Managing debt can be very difficult if you do not know how to manage your finances better. If you miss a few payments, the amount of interest will continue to increase and you will soon be left with a much bigger amount than you could have paid off previously. As a result of that, you are likely to become a target for the constant harassment of creditors. They are likely to harass you and your family and even threaten you with legal action until you clear their dues. Most people, when they are subjected to such means of mental torture, likely break down. However, that is not the solution.
Instead, the people of Scotland has a much better option. They can opt for a trust deed. The trust deed is a voluntary arrangement between two parties, the debtor and the creditor, which is set in place by the Insolvency Practitioner. An insolvency practitioner is a person that can be hired by a debtor in order to help him manage his debts properly. The insolvency practitioner will arrange a meeting with the creditors, and put before them a proposal which shows the amount of money that you can pay each month.
Basically, you are asked to make reduced payments over a period of 4 years, and at the end of the period, whatever debt is left unpaid is written off. However, the creditors have the option to suggest new adjustments to the proposal, or they can even refuse it outright. However, if a creditor agrees with the proposal and accepts it, the trust deed will become ‘protected’. This means that the creditor is now unable to add any more charges or fees on the initial debt amount, while they can also not threaten you with legal action or harass you in any possible way.
The protected trust deed serves as a great way for debtors to protect them from further harassment from the creditors, and also allows them to pay a set amount of money over a period of 4 years. Whereas they were previously making large amounts of payments as the amount of interest continued to grow, debtors will now be making controlled, reduced payments, ultimately clearing their mind and providing them with a set schedule to follow.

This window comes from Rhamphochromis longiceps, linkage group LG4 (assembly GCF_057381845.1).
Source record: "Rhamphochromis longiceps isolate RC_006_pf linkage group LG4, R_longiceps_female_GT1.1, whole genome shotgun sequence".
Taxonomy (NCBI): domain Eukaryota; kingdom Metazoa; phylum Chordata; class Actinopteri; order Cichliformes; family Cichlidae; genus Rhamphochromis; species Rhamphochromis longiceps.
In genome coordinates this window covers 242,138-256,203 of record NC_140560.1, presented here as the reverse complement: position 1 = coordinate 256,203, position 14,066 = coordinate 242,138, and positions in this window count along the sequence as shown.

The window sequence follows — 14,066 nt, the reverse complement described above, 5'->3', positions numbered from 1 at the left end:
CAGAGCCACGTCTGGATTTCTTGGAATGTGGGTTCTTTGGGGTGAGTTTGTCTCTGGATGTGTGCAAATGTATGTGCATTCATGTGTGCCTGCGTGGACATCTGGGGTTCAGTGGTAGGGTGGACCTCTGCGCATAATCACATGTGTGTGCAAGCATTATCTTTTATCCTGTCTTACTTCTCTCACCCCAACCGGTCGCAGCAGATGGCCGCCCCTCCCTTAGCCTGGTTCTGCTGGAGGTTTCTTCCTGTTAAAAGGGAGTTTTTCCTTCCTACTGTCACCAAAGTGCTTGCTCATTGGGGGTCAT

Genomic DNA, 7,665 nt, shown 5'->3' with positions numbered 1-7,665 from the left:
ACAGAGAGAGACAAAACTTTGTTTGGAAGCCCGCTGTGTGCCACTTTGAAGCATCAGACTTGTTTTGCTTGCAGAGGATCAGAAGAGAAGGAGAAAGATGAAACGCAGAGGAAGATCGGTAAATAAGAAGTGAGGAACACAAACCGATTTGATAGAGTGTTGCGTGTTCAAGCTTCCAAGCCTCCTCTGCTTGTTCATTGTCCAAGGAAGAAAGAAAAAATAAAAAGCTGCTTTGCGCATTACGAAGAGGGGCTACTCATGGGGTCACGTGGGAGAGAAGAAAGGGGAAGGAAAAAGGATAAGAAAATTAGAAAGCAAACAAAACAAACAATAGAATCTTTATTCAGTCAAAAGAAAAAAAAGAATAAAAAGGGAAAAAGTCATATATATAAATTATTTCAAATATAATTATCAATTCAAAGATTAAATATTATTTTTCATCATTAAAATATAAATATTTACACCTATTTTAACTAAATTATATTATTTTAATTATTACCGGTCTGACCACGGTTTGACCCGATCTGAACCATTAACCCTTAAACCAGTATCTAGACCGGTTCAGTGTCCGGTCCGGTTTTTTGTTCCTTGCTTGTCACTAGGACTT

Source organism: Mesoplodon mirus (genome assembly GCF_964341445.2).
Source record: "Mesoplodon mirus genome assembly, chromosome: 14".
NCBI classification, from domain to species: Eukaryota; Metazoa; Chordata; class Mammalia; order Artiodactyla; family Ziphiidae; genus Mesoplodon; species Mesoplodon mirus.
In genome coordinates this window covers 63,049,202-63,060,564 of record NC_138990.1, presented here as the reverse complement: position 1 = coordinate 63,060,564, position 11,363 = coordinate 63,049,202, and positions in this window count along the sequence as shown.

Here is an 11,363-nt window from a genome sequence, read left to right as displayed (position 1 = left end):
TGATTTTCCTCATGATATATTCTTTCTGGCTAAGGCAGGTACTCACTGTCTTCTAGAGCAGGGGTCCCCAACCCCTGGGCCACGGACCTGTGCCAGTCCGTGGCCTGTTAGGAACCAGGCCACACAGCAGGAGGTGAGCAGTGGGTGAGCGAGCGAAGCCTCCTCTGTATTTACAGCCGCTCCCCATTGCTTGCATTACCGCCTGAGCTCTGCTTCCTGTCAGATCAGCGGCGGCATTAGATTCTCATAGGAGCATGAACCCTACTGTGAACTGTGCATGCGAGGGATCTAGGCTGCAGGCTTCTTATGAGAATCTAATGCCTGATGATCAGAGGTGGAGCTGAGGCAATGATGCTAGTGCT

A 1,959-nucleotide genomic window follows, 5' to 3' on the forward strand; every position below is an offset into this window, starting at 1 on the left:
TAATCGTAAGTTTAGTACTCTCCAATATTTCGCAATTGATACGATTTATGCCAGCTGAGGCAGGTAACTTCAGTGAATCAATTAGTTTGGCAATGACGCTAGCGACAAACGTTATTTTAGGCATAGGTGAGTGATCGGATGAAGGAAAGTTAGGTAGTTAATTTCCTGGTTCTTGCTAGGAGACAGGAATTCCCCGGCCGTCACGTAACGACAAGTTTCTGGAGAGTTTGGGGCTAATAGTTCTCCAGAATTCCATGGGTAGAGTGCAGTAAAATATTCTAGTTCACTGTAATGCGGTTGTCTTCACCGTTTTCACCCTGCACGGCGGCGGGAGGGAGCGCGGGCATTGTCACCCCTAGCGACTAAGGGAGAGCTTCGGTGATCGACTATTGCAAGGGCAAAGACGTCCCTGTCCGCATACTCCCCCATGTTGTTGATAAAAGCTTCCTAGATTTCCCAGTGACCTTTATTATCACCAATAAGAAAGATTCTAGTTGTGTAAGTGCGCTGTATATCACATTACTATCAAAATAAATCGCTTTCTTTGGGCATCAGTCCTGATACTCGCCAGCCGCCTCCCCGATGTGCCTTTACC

There are certain drawbacks of the protected trust deed as well. The biggest disadvantage of the trust deed, however, is that all existing action that was enforced, such as bank arrestments or earning arrestments will continue to remain in effect, while home owners will also have to deal with equity in their houses. Secondly, for as long as you are in the Protected Trust Deed, you cannot have a debt any greater than 500 GBP on your account. Also, whenever a person enters a Protected Trust Deed, their credit file is negatively impacted for the next six years, as a default is shown on the file. There are certain contracts of employment which prevent employees from signing a trust deed, as their contract prevents them from opting for an insolvency solution.
Therefore, even though the protected trust deed does have a great deal of benefits, there are a host of drawbacks associated with it as well. However, for people who are overburdened with a lot of debt, signing a Protected Trust Deed is a great idea and will effectively help them in getting out of debt in a much shorter period. However, make sure that you find a good insolvency practitioner, as they will also charge their fees from your monthly repayments, which means you’ll be paying a slightly extra amount.